Sondra Raguz, 22, is one of the lucky ones. Five months ago, she and her mother fled war-racked Sarajevo with little more than the clothes on their backs.
Today, having found refuge in the peaceful capital of Croatia, their thoughts are with the loved ones they left behind.
This weekend, for the first time in a year, the refugees were able to establish radio contact with the 200 to 500 Jews believed to remain in the capital of Bosnia-Herzegovina.
The feat was accomplished after a team of experts from the American Jewish Joint Distribution Committee flew to Sarajevo as part of a U.N. relief operation and erected a radio transmitter, under heavy sniper fire.
Radio contact was established with the Jewish community center in Zagreb, and loved ones here were patched through by telephone to family members in Sarajevo.
The head of the Jewish community there, Ivica Ceresnjes, even managed to speak, via a telephone hookup, to the JDC’s executive vice president, Michael Schneider, in New York.
But highlighting the precarious situation that all residents of the Bosnian capital face, the broadcast was cut short when the community received word of an imminent bombardment.
While the restored communications are undoubtedly of some comfort to the Jewish refugees here, they remain deeply concerned about the fate of the community in Sarajevo, particularly as winter sends temperatures plunging.
“The Zagreb Jewish community has been wonderful to us, but we are still worried sick about my father and brother,” said Raguz, sitting in the Zagreb Jewish Community Center.
“My mother takes sedatives to help her sleep. My father is caught in the Serb- occupied part of the city, and my brother, who is serving in the Bosnian army, is in an even more dangerous situation.
“There is no heat in Sarajevo, and all the windows have been bombed out,” she continued, her eyes wide with fear. “How are they going to survive this winter?”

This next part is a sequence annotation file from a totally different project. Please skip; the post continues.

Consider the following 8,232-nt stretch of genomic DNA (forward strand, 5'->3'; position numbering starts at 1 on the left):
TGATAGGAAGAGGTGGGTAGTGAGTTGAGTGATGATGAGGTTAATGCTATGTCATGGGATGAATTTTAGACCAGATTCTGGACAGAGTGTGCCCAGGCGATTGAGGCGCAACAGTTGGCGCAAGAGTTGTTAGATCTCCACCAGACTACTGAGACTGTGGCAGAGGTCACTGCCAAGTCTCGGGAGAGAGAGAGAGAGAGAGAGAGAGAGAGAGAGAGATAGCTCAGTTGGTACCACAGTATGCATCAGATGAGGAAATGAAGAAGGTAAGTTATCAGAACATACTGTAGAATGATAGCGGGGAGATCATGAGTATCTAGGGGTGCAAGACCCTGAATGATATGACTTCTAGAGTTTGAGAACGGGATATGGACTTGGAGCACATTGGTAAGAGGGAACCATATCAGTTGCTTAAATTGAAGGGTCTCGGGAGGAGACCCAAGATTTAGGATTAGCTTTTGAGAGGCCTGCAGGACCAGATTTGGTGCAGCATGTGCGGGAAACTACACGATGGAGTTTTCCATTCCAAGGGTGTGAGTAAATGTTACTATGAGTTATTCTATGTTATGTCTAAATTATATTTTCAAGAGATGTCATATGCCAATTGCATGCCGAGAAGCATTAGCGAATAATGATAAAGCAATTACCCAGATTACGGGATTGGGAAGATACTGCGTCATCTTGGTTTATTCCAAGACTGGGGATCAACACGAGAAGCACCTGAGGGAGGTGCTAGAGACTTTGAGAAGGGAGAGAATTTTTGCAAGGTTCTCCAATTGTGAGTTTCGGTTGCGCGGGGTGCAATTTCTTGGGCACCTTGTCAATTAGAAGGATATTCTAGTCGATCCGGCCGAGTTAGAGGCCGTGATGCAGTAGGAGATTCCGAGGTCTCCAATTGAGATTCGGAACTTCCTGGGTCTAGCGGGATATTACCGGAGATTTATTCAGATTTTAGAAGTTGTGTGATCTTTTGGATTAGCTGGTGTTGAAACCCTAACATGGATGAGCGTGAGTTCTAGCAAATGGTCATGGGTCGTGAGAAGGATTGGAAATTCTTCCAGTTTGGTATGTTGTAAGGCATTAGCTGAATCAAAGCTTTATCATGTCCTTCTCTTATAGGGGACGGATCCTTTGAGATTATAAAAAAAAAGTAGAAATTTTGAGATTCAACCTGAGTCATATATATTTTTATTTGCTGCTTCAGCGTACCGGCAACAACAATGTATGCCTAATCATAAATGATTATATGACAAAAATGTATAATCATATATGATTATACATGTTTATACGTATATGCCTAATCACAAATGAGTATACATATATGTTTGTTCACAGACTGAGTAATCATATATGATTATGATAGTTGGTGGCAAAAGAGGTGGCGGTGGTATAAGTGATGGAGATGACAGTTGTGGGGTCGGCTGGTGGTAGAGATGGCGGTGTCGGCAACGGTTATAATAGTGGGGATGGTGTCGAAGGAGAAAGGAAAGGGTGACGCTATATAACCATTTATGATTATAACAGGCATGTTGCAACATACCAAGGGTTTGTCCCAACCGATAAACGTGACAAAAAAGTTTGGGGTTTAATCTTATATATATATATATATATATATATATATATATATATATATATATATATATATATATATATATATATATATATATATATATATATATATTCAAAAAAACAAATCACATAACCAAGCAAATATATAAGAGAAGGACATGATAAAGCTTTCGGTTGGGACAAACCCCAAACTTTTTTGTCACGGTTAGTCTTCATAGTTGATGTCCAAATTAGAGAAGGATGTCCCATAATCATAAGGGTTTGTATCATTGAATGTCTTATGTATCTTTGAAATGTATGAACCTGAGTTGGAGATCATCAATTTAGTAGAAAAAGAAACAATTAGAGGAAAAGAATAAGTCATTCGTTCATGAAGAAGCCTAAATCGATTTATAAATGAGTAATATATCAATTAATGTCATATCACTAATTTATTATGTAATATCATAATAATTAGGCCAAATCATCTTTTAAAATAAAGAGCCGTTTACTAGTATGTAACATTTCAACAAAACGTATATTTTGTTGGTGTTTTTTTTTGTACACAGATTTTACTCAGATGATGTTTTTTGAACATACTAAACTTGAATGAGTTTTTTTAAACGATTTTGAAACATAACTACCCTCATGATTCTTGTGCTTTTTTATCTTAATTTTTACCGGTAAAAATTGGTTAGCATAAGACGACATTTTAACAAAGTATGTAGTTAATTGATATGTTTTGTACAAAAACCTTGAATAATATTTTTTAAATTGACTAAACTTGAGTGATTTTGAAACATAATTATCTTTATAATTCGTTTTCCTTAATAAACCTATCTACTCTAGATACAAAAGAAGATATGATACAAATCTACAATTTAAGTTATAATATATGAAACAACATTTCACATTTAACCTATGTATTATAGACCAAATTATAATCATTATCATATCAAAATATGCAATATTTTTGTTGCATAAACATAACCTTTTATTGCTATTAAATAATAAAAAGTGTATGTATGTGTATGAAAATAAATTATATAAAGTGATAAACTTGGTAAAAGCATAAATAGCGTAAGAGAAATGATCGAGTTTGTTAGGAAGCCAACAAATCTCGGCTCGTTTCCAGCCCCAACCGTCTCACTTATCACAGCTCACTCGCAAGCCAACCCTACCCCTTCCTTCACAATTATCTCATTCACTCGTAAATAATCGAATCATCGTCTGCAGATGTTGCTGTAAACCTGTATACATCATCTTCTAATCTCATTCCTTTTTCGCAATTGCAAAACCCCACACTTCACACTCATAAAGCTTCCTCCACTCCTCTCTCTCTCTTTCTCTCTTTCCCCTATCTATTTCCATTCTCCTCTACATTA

This concern is shared by Iso Papo, 70, who escaped from Sarajevo in early September. “The temperature there is below freezing, and there are no windows left to keep out the cold. There is no coal, no oil, no wood to burn.”
Papo recalled that city residents began gathering firewood in August. “People stripped the forests of every tree and branch, and now they are pulling up the wood from their floors,” he said.
“They are burning everything they can get their hands on, including books and furniture. The situation is getting desperate.”
While the JDC and other relief organizations are trying to alleviate the situation, getting food, medicine and supplies through military roadblocks has been a difficult and dangerous affair.
The JDC has purchased 120,000 sq. feet of Israeli-made plastic sheeting designed to replace shattered windows and keep out the cold.
“We need to send it to a secure place so that it will reach the people who need it,” said a JDC official in Zagreb. He added that the sheeting, which was shipped from Israel, will be distributed on a non-sectarian basis.
In the meantime, the refugees think about home, and of the day they will be able to return.
“I’m too old to start over elsewhere,” said Papo. “I’m just too old.”
The Archive of the Jewish Telegraphic Agency includes articles published from 1923 to 2008. Archive stories reflect the journalistic standards and practices of the time they were published.